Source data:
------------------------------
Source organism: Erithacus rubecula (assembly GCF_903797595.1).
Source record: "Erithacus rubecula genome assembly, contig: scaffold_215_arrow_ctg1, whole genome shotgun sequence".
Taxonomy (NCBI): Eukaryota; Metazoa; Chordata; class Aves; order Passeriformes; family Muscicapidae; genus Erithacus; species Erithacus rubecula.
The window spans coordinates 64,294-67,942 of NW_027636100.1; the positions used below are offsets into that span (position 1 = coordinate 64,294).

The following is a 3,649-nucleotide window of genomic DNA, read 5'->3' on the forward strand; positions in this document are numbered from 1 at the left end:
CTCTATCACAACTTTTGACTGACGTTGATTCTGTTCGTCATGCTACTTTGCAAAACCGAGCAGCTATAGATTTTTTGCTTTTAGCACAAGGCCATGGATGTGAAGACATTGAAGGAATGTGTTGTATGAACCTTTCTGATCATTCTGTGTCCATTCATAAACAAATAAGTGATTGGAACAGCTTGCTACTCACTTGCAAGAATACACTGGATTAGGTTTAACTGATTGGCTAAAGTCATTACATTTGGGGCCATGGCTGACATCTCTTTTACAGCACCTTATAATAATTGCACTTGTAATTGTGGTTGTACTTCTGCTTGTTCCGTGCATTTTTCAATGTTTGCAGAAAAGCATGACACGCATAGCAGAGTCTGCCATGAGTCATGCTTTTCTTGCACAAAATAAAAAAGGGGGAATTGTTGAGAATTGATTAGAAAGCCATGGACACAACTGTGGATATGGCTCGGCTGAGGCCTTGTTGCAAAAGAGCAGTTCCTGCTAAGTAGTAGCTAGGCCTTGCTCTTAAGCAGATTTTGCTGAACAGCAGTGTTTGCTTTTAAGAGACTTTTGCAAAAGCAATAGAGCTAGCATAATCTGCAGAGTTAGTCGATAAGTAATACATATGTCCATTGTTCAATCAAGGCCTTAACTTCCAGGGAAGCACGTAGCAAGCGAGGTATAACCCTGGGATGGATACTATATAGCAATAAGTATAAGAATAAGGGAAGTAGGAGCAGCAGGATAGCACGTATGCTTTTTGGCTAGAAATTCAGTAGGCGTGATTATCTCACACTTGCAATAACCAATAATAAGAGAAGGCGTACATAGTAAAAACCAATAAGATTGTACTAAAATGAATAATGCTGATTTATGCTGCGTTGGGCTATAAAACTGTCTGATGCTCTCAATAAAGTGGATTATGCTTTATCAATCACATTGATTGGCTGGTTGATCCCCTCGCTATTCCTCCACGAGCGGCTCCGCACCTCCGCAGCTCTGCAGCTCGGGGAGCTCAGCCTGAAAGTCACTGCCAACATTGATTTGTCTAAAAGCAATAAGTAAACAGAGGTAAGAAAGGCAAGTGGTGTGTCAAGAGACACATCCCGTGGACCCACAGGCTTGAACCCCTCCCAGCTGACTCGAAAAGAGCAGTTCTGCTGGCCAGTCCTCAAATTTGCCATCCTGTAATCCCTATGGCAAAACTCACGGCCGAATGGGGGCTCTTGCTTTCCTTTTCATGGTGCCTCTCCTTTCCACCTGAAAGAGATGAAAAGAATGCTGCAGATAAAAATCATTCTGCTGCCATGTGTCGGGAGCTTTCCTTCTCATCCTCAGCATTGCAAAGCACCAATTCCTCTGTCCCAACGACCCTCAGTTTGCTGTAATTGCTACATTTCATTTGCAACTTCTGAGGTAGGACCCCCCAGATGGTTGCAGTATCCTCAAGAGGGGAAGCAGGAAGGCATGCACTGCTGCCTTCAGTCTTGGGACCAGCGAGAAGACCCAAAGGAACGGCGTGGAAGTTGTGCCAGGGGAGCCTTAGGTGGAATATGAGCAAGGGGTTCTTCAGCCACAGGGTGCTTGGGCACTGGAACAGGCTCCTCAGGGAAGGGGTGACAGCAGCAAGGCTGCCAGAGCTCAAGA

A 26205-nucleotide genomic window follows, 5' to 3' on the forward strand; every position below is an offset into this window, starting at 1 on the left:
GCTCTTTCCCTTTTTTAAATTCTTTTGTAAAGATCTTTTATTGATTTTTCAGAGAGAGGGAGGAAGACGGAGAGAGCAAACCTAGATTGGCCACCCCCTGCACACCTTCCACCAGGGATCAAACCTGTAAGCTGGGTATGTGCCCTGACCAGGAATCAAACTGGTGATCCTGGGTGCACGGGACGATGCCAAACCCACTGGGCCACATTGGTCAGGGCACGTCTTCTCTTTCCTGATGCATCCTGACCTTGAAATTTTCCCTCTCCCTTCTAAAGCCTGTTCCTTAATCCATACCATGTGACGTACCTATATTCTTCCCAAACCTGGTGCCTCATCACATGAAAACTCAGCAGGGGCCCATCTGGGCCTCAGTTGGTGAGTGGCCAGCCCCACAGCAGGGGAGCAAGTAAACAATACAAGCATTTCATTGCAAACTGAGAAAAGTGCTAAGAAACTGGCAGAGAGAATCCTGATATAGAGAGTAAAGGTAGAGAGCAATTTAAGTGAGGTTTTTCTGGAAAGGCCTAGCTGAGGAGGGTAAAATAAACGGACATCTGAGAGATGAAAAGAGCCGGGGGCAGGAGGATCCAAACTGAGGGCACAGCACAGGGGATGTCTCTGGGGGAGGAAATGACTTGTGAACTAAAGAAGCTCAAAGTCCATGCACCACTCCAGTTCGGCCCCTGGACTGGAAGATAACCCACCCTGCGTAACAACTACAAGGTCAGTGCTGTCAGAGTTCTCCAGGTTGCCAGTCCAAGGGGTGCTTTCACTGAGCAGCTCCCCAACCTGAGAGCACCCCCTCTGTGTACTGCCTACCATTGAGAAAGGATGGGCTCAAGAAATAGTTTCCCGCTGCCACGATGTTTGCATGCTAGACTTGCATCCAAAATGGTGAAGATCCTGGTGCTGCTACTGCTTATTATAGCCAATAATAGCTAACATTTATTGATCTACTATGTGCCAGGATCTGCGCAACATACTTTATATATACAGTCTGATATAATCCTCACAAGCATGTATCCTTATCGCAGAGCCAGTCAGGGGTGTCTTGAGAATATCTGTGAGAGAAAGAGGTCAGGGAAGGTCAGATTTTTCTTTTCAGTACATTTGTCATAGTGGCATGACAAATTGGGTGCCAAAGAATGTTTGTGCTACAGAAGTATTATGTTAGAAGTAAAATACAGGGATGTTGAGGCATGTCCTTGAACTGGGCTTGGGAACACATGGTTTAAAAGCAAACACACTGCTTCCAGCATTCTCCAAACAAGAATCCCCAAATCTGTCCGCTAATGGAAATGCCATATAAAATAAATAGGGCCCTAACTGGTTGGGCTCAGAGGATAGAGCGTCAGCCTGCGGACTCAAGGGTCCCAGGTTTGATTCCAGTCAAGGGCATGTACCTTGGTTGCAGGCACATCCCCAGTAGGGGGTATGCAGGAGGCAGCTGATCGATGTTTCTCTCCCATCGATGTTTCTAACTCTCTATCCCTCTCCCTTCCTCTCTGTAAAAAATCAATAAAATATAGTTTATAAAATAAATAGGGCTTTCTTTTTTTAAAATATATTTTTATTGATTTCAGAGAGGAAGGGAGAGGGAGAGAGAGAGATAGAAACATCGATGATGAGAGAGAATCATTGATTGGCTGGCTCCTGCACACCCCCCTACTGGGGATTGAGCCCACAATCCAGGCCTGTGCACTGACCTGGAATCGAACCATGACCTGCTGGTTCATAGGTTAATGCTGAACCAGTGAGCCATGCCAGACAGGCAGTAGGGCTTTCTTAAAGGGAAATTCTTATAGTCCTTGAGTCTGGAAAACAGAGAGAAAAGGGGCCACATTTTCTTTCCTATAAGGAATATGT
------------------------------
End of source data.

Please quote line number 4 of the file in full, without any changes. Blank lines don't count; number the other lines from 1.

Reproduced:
The window spans coordinates 64,294-67,942 of NW_027636100.1; the positions used below are offsets into that span (position 1 = coordinate 64,294).